3. … if anything You should be cited, just the greatest – with the highest achievements:

    Gattuso (2010., :

    “Surface ocean pH is estimated to have decreased from approximately 8.25 to 8.14 between 1751 and 2004 and may reach 7.85 in 2100.”
    “Although changes in the carbonate chemistry are well known, the biological and biogeochemical consequences are much less well constrained for several reasons. First, very few processes and organisms have been investigated so far (research in this area only began in the late 1990s). Second, most experiments were carried out in the short-term (hours to weeks), effectively neglecting potential acclimation and adaptation by organisms. Third, the interaction between pCO 2 and other parameters poised to change, such as temperature , concentration of nutrients and light, are essentially UNKNOWN.
    It is not anticipated that oceanic primary production will be directly affected by these changes in carbonate chemistry […] because most primary producers use carbon concentrating mechanisms that rely on CO 2. Note, however, that primary production of some species is likely to be stimulated.”
    “Note, however, that some calcifiers either do not show any response to increasing pCO 2 or exhibit a bell-shaped response curve with an optimum rate of calcification at pCO 2 values close to current ones and rates that decrease at pCO 2 values below and above the current values.”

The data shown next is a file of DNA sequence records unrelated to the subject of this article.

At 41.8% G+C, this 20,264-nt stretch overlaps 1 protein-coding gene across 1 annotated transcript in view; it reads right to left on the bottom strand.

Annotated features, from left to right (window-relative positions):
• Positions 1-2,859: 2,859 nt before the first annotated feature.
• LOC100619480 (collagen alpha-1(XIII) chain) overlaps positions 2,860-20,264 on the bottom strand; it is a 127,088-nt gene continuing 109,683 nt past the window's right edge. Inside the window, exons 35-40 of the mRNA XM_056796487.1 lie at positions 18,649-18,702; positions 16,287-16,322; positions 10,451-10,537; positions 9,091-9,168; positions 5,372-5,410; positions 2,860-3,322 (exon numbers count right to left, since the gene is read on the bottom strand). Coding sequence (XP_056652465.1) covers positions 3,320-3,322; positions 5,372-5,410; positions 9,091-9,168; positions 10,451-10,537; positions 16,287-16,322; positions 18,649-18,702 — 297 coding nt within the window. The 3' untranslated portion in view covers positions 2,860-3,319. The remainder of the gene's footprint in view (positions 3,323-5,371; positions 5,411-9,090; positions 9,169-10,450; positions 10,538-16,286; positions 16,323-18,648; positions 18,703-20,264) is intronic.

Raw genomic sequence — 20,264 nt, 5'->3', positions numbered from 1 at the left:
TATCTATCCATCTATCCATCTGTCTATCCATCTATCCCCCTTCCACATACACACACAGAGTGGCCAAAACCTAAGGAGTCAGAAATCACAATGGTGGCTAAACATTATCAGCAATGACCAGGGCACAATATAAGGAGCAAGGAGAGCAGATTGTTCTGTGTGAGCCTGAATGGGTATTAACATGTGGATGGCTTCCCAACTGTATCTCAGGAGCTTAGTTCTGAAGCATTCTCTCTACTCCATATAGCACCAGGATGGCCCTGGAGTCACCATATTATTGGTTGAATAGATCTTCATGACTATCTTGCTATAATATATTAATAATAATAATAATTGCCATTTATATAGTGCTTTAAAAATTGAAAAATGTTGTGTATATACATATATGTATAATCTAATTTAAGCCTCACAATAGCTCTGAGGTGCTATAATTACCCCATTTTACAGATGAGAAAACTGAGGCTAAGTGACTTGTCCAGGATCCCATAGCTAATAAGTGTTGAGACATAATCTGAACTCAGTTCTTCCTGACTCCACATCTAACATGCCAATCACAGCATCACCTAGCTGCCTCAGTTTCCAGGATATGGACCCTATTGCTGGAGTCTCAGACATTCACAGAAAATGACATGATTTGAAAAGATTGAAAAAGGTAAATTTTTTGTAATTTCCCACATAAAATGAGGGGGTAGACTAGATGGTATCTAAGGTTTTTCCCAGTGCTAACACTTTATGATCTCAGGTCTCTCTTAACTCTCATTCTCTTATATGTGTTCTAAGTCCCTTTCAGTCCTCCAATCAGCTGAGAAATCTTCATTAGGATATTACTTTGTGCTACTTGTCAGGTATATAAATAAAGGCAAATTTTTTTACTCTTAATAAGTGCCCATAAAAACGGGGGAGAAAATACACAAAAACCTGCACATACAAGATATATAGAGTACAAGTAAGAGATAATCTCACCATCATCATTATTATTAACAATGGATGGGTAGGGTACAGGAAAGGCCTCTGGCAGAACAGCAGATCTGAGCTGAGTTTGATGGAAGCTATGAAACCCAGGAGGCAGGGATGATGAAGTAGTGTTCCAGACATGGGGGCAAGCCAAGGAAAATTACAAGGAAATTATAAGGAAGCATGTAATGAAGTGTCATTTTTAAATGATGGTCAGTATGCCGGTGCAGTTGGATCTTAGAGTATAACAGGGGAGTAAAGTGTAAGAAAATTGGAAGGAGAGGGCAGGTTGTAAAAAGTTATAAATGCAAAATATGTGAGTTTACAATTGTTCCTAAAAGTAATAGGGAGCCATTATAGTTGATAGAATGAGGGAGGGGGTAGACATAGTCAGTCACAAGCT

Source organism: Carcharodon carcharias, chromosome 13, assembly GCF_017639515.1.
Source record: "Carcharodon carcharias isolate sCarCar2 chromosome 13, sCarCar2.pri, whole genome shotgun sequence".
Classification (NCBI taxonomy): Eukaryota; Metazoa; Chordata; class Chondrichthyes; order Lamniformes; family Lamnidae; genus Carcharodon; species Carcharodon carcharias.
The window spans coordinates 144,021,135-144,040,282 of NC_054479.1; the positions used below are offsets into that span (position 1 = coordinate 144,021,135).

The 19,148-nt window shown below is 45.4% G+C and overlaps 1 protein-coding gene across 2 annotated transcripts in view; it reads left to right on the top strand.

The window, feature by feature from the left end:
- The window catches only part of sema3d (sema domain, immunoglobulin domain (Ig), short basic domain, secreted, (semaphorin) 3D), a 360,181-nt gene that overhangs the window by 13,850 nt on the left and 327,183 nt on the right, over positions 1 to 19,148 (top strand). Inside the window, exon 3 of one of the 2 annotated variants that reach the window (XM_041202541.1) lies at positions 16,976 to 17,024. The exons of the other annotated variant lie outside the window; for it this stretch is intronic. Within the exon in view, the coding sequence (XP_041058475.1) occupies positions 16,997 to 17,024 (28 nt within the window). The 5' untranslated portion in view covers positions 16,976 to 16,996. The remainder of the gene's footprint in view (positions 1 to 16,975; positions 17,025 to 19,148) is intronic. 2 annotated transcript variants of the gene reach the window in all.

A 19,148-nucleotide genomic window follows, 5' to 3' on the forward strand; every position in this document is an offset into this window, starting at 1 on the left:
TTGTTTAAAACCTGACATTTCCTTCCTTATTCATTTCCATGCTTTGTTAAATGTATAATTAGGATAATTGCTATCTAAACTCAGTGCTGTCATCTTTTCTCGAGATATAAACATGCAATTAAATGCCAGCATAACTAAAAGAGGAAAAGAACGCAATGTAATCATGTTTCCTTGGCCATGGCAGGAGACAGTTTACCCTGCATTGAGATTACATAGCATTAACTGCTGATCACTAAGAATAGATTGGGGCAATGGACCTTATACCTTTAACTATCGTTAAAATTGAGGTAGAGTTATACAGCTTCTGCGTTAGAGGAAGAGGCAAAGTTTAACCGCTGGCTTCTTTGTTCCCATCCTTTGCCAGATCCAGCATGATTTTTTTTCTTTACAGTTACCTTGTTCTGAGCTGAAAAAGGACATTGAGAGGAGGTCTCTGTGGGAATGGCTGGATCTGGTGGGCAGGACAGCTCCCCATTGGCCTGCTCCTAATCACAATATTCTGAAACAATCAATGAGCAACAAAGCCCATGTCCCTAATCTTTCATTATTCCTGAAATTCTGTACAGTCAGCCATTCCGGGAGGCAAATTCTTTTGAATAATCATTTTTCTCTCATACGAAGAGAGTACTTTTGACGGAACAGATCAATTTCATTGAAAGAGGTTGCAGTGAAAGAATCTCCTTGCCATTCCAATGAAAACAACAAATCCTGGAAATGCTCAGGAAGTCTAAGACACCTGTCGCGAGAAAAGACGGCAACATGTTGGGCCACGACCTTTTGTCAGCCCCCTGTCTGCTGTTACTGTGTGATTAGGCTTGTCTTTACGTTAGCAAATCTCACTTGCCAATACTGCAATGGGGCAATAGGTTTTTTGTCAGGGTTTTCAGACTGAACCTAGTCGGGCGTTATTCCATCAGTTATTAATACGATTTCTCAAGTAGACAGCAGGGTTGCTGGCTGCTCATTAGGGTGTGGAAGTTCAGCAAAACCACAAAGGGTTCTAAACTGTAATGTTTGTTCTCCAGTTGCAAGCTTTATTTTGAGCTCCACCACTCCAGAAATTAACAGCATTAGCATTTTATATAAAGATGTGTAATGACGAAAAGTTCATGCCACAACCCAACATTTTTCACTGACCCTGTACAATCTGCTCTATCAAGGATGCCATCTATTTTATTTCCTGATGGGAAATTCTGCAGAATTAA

Suggett & Smith (2010,

    “Observations of non and sublethal bleaching (and subsequent recovery) are arguably not as readily reported as those of lethal bleaching since (1) the convenient tools used to quantify bleaching yield major ambiguity (and hence high potential for misidentification) as to the severity of bleaching; and (2) lethal bleaching events inevitably receive higher profile (media) attention and so are more readily reported.”
    “While this synonymous association has undoubtedly been key in raising public support, it carries unfair representation: nonlethal bleaching is, and always has been, a phenomenon that effectively occurs regularly in nature as corals acclimatize to regular periodic changes in growth environment (days, seasons etc).”
    “While bleaching induced coral mortality must remain our key concern it must be better placed within the context of bleaching signs that do not result in a long-term loss of reef viability. […]”

    … but first from the scope of basic knowledge (

    “… however, it is not unusual to see a fair amount of pH variation on coral reefs over the course of 24 hrs. During the daytime photosynthesis removes CO2, raising pH in the water overlying the reef.”
    “Daytime pH may rise to 8.3-8.6, resulting in Ωarag as high as 5-7. At night the production of CO2 from respiration can reduce reef pH as low as 8.1-7.8, causing Ωarag to fall as low as 1.5-2.5.”

  4. […] 2013/04/19: PSinclair: Coral Experiment Shows CO2 Deadly to Reefs […]